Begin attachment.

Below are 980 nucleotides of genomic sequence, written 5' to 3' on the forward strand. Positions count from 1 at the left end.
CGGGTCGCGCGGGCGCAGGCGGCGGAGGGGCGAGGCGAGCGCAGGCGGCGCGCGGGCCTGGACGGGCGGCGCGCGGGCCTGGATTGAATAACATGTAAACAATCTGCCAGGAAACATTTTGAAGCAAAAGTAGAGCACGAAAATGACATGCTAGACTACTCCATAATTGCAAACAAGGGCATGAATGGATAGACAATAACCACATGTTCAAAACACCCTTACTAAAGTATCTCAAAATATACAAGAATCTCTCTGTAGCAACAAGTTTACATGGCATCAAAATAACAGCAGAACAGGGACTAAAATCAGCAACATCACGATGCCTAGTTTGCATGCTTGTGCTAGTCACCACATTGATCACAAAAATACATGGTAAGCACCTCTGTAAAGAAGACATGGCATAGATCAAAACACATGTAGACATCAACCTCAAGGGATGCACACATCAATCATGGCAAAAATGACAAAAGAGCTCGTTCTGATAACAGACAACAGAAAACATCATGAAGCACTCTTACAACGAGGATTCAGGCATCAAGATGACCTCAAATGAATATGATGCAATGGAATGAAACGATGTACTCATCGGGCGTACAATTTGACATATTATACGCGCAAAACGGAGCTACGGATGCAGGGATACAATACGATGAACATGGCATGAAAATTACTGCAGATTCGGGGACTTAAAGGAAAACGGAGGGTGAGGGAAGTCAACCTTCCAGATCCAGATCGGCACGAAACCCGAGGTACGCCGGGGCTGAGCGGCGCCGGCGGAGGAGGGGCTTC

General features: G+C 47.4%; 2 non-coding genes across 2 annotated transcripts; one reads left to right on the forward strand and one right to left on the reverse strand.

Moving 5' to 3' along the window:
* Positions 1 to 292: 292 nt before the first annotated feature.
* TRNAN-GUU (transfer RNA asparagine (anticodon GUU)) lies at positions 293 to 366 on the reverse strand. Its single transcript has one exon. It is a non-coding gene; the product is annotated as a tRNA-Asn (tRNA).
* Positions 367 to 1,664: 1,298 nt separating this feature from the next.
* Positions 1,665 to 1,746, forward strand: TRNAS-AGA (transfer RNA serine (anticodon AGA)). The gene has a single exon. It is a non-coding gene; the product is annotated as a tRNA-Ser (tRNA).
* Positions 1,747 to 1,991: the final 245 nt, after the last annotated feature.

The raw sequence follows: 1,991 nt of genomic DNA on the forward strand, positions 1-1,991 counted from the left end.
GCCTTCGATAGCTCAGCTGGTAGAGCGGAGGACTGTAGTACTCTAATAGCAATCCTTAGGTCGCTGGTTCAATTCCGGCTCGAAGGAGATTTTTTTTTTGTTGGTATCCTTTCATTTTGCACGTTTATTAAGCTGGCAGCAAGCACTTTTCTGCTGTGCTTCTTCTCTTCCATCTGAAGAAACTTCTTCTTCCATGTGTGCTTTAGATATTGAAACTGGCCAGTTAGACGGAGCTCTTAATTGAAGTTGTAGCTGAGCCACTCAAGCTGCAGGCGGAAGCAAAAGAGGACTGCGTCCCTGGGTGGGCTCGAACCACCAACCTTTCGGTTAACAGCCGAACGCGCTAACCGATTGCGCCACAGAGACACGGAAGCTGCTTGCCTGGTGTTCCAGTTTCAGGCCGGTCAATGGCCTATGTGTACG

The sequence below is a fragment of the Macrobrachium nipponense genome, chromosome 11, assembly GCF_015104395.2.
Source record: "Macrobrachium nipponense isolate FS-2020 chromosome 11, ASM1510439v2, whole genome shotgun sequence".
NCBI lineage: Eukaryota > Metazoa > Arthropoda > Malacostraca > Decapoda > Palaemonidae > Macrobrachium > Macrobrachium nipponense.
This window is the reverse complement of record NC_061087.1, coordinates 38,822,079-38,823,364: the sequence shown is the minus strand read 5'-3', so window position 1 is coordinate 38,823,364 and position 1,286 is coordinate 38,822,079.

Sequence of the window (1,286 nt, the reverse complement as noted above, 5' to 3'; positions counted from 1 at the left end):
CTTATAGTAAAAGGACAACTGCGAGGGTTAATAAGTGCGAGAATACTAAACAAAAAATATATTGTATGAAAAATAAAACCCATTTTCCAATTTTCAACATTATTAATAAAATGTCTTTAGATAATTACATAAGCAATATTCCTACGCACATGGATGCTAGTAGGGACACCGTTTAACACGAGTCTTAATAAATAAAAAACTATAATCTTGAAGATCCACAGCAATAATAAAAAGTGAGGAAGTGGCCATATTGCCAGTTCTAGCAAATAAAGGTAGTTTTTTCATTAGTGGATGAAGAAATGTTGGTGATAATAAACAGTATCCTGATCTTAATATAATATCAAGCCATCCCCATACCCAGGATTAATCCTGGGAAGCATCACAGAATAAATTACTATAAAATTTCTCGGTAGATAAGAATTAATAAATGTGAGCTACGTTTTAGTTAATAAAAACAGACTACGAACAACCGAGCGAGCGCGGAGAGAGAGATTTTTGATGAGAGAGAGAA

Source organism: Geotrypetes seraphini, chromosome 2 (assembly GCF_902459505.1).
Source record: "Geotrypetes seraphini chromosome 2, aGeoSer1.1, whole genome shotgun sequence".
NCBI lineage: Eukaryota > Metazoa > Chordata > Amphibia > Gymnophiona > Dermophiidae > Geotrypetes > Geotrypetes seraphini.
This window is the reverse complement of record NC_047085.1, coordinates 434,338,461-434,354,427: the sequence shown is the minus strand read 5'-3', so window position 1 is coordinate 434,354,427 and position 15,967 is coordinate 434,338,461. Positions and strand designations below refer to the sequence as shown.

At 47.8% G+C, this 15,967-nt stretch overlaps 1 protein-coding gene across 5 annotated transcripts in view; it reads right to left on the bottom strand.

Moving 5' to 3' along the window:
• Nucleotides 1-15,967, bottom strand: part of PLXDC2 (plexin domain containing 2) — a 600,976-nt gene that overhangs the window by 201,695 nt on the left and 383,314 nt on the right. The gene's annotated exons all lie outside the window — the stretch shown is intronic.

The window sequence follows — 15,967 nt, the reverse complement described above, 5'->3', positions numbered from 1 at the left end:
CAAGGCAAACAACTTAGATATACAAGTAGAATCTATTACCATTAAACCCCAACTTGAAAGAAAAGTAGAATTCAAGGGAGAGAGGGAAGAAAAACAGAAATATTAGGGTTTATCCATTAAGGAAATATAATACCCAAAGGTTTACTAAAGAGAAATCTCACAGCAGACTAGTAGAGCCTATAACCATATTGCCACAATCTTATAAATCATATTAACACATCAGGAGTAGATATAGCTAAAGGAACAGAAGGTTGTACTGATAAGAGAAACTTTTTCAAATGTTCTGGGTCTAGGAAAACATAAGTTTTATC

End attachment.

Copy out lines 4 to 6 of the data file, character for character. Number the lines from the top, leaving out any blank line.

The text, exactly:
Moving 5' to 3' along the window:
* Positions 1 to 292: 292 nt before the first annotated feature.
* TRNAN-GUU (transfer RNA asparagine (anticodon GUU)) lies at positions 293 to 366 on the reverse strand. Its single transcript has one exon. It is a non-coding gene; the product is annotated as a tRNA-Asn (tRNA).